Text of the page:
The “study of complexity” refers to the attempt to find common principles underlying the behavior of complex systems—systems in which large collections of components interact in nonlinear ways. Here, the term nonlinear implies that the system can’t be understood simply by understanding its individual components; nonlinear interactions cause the whole to be “more than the sum of its parts.”
How Can the Study of Complexity Transform Our Understanding of the World?
X-rays and advanced photography have uncovered the true complexity of the mysterious Antikythera mechanism, a device so astonishing that its discovery is like finding a functional Buick in medieval Europe.
Via Luca Baptista
One of the defining features of neoclassical economics is the belief that macroeconomic analysis has to be not merely compatible with, but derivable from, microeconomic analysis. The development of economic theory has been driven far more by this belief than by the desire to make the theory compatible with the observed behaviour of the economy. This ‘reductionist’ aspect of economics – the attempt to reduce the higher level topic of macroeconomics to an applied version of the lower level topic of microeconomics – is at odds with the last 50 years of genuine sciences, where complexity has ruled the roost, for reasons that were eloquently put by Physics Nobel Laureate Philip Anderson in a highly readable paper entitled “More Is Different”. In that paper, Anderson asserted that reductionism did not work, because though it is possible to rank sciences in a hierarchy in which “The elementary entities of science X obey the laws of science Y, … this hierarchy does not imply that ‘science X is just applied Y’… At each stage entirely new laws, concepts, and generalisations are necessary, requiring inspiration and creativity to just as great a degree as in the previous one. Psychology is not applied biology, nor is biology applied chemistry.” Economics violates this by its belief that “macroeconomics is just applied microeconomics”, but recent blogosphere debates have confirmed that there is a limit to how far neoclassical economists will take reductionism: it stops at microeconomics.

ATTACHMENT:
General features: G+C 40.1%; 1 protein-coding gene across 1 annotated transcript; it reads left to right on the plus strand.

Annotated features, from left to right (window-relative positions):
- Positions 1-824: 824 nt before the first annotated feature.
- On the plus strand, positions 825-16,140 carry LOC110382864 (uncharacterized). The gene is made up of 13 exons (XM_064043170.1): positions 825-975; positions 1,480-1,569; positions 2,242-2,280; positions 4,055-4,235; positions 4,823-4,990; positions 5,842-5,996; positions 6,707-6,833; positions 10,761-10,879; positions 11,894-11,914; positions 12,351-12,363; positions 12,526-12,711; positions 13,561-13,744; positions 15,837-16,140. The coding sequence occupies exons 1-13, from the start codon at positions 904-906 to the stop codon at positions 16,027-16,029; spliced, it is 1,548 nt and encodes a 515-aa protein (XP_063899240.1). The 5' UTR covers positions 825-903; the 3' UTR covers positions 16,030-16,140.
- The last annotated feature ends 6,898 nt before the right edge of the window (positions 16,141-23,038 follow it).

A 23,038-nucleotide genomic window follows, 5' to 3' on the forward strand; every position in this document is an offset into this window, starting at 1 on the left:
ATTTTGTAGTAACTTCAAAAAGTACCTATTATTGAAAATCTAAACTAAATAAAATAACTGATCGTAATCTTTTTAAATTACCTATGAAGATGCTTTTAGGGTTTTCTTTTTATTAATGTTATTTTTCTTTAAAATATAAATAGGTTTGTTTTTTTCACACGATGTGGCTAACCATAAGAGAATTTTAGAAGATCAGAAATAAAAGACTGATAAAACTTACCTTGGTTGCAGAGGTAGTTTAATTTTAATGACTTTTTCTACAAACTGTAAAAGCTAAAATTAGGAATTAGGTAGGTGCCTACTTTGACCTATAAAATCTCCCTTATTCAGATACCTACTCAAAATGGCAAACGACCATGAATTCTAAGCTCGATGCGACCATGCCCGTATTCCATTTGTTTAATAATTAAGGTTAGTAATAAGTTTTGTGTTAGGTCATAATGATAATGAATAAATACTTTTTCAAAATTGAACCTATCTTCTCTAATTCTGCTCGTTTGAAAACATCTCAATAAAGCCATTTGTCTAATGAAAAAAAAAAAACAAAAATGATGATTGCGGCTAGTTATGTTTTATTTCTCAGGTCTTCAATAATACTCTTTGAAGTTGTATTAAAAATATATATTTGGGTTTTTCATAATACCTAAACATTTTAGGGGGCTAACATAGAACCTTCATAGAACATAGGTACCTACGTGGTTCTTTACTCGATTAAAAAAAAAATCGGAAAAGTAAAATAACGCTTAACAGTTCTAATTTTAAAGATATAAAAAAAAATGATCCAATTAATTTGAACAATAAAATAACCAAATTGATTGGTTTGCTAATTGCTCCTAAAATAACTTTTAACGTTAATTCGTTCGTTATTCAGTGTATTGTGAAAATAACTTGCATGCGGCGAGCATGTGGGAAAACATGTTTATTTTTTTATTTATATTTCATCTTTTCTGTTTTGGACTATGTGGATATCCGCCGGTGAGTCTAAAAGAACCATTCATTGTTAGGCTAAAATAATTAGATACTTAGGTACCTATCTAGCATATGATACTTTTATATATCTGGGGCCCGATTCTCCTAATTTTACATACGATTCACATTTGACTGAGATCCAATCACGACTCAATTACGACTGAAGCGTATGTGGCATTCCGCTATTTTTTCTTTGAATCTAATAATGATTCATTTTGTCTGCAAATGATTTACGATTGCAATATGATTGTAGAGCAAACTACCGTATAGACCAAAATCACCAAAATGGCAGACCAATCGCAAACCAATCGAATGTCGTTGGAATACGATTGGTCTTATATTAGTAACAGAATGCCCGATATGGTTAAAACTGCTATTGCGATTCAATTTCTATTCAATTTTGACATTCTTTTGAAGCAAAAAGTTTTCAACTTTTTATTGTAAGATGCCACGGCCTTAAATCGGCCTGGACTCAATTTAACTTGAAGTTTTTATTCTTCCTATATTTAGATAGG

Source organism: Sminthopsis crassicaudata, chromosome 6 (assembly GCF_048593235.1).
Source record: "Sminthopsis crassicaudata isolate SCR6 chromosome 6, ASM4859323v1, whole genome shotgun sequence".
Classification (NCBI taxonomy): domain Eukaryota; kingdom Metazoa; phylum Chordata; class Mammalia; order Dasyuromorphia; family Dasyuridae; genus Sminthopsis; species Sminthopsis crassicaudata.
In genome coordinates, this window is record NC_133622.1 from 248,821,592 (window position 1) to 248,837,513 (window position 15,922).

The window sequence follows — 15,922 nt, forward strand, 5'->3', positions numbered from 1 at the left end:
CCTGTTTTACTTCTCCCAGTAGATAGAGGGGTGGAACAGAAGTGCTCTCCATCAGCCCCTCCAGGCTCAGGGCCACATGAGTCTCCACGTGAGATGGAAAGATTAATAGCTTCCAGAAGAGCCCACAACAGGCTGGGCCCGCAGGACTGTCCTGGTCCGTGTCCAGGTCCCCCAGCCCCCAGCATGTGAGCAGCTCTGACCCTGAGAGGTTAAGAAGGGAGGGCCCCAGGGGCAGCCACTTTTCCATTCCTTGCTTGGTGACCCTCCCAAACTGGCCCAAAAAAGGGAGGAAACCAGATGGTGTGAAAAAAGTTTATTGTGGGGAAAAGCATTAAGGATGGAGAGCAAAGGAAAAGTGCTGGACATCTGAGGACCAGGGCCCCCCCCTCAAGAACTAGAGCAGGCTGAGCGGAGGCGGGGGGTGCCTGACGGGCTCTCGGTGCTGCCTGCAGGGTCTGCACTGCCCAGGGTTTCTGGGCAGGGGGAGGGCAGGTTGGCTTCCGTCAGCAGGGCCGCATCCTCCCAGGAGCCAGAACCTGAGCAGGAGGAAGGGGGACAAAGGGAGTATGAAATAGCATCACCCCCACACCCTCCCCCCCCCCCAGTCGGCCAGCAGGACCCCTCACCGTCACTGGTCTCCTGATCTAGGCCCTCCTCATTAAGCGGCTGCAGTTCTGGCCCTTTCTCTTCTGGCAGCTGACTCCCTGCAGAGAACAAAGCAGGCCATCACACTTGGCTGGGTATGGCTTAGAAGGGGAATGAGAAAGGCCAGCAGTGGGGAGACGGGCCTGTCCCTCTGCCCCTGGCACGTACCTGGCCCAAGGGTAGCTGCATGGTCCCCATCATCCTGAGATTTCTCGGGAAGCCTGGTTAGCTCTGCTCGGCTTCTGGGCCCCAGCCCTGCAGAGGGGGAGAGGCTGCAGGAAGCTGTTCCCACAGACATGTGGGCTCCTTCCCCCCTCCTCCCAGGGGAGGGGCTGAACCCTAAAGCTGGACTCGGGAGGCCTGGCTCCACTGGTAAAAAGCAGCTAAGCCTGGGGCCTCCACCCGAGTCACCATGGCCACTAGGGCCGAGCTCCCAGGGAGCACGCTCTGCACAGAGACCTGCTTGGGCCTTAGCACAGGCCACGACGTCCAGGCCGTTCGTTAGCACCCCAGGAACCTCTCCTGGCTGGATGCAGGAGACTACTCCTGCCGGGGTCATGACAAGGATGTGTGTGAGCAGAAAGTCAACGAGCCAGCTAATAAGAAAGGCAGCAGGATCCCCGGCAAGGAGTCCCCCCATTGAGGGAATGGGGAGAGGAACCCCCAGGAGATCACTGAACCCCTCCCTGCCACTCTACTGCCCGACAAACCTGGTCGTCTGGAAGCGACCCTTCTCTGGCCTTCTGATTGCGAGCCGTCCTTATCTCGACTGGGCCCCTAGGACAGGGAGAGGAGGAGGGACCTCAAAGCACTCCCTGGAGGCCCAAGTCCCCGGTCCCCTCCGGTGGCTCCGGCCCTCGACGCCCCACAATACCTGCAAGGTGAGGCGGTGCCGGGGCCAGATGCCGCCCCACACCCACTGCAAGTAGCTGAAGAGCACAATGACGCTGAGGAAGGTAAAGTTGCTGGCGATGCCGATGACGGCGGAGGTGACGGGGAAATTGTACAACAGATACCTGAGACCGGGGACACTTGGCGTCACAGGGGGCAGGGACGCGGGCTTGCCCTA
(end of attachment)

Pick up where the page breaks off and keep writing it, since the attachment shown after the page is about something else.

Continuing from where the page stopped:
Via Bernard Ryefield
We propose a complex systems approach to the study of political belief systems, to overcome some of the fragmentation in the current scholarship on ideology. We review relevant work in psychology, sociology, and political science and identify major cleavages in the literature: the spatial vs. non-spatial divide (ideologies as reducible to a spatially organized set of dimensions vs. as complex conceptual structures) and the person-group problem (ideologies as driven by psychological needs of individuals vs. by institutional and power structures of society). We argue that construing ideologies as conceptual networks of cognitive-affective representations embedded in social networks of people may provide a path for bridging these existing gaps and epistemological disputes. Tools from cognitive science and computational social science such as cognitive-affective mapping, connectionist simulations, and agent-based modeling are appropriate methods for a new research program that substantiates our complex systems perspective on ideology.
Via Bernard Ryefield
The importance of game theory to modern analysis and decision-making can be gauged by the fact that since 1970, as many as 12 leading economists and scientists have been awarded the Nobel Prize in Economic Sciences for their contributions to game...